“Four children? I don’t believe it. You look 25 and look at that flat stomach, how could you possibly have carried four children? What’s your secret?”
It was meant as a compliment, but it eats into my heart like dreams of forbidden food.
In response I make the same weary joke I’ve made 5 times this week “Well the cancer helps… Best diet in the world, a lot of unfortunate side effects though…”
People react differently to that one, sometimes they apologise because they think I’m upset about having cancer, but the joke is merely a deflection.
When they say those things, death by cancer isn’t the problem anymore, healing and in turn gaining weight suddenly seems far more terrifying. I’m upset about still not being satisfied with my body, still absentmindedly counting my ribs and running my fingers along my collarbone when I should be focusing on things that really matter.
I really want to be able to tell people to stop complementing my increasingly visible bones because I have been in recovery from Anorexia for years and stuff like this just coddles the parts of myself I have been beating down for so long, the parts that are slowly but surely escaping their cages.
This isn’t good for me. This is dangerous and I don’t just mean physically. The thought of freeing the beasts inside terrifies me, I’m too weak to fight them for the front should they challenge me, what if they wake from this operation and I don’t? I hate that that is possible.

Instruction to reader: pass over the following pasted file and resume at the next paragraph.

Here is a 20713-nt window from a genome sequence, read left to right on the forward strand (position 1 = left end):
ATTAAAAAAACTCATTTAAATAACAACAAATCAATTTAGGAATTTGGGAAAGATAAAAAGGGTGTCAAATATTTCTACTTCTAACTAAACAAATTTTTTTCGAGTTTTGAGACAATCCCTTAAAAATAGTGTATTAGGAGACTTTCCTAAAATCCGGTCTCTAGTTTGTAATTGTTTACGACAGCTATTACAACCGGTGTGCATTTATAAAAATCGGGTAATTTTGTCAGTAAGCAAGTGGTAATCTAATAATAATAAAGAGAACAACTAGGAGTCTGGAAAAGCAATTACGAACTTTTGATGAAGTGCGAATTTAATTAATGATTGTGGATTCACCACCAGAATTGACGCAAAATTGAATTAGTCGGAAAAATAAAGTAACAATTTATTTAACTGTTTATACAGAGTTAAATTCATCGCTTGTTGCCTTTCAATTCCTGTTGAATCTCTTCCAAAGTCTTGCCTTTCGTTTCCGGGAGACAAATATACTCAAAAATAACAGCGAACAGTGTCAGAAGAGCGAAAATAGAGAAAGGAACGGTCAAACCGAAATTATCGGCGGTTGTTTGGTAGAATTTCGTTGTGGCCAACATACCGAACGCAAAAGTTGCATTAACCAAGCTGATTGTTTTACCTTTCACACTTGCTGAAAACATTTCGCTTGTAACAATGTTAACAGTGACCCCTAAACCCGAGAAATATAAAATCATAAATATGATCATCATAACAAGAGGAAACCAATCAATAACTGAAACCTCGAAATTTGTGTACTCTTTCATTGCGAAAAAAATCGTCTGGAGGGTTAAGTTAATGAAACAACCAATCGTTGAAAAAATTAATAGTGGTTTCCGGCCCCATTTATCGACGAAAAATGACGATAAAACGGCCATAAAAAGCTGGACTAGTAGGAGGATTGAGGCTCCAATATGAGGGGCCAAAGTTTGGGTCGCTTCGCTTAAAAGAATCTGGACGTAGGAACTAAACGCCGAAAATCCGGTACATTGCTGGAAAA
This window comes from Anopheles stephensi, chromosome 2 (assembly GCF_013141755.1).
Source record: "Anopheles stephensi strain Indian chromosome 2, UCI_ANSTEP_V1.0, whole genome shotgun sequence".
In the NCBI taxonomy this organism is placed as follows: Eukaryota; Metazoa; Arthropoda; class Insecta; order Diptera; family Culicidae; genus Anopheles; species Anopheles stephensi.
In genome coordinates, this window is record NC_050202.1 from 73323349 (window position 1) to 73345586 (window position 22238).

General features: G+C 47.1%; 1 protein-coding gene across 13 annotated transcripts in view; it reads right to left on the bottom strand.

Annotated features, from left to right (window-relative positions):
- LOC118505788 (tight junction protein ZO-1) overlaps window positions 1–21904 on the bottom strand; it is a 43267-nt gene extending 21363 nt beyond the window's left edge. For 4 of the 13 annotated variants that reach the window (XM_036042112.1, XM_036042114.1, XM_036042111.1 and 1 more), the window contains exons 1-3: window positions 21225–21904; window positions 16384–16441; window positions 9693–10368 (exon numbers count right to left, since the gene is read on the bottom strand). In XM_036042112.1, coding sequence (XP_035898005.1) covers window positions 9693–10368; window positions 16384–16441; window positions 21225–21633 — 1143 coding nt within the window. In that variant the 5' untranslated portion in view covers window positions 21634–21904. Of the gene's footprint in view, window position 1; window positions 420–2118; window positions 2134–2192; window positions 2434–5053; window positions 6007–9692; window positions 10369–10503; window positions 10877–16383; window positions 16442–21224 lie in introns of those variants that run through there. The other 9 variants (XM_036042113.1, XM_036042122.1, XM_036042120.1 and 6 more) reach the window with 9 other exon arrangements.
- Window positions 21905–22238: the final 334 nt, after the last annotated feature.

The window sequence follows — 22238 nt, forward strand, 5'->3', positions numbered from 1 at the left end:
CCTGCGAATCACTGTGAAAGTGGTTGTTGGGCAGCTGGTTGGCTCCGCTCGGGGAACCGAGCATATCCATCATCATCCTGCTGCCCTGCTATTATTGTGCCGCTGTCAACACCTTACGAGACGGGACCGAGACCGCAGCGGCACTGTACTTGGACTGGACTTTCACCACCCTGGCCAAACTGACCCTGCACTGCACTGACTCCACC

I’m so exhausted the marrow in my bones aches just from moving. But they’re used to being alone and hungry, pain is their food, they thrive on it, it makes them stronger, undefeatable.
I can’t tell well meaning people that my history of anorexia makes the excitement of my slowly diminishing physique impossible to reconcile.
I can’t tell people that when they tell me how thin I am getting any fear of death by cancer melts away as fast as the will to live in such a huge body.
To my Anorexia loneliness is an acceptable side effect of being empty, of being hollow. But I don’t want to lose the friends I have now. I don’t want to myself lost and trapped in a box of sadness and yearning for connection to the world I can see but no longer reach.
“We could walk away from this treatment right now… We’re still fat. But we don’t have to be…”
No. Shut up!!
“Run, go on! Just let it take us, let us die… perfect”
Voices whisper excitedly as though they’re planning a comeback of epic proportions; despite the cancer, despite the weight loss we are still a good 13kg heavier than our lowest ever adult weight.
I hate knowing that and I hate that history has a way of repeating itself because history doesn’t care about the consequences.
Strangely I can still mostly eat without guilt. It’s like I have a weird free pass on food, at least until they weigh me again. What if I’ve gained? It shouldn’t matter and yet I know it will.
I hate how much it matters.
The blind weigh in’s I was promised by my “team”are a thing of the past, even with “don’t tell her her weight” scrawled across my notes by one of the hospital dieticians, they seem to mention it almost constantly and now it’s become a threshold in my mind I daren’t creep above.
I’m scared of the “TPN” I’ll be on after surgery almost more than I’m scared of the pain I might be in. It’s essentially tube fed nutrients, vitamins and minerals essential for healing yet in my mind it’s pure oil and fats designed to make me obese.
Intellectually I know it’s stupid, I’ve been told multiple times that this surgery will cause more weight loss anyway. But still I worry more and more, quietly obsessing over whispers in the 2am darkness running my fingers over my collarbones once again, frustrated by how much I’m entertaining these thoughts and shamefully delighted by the feel of my protruding bones.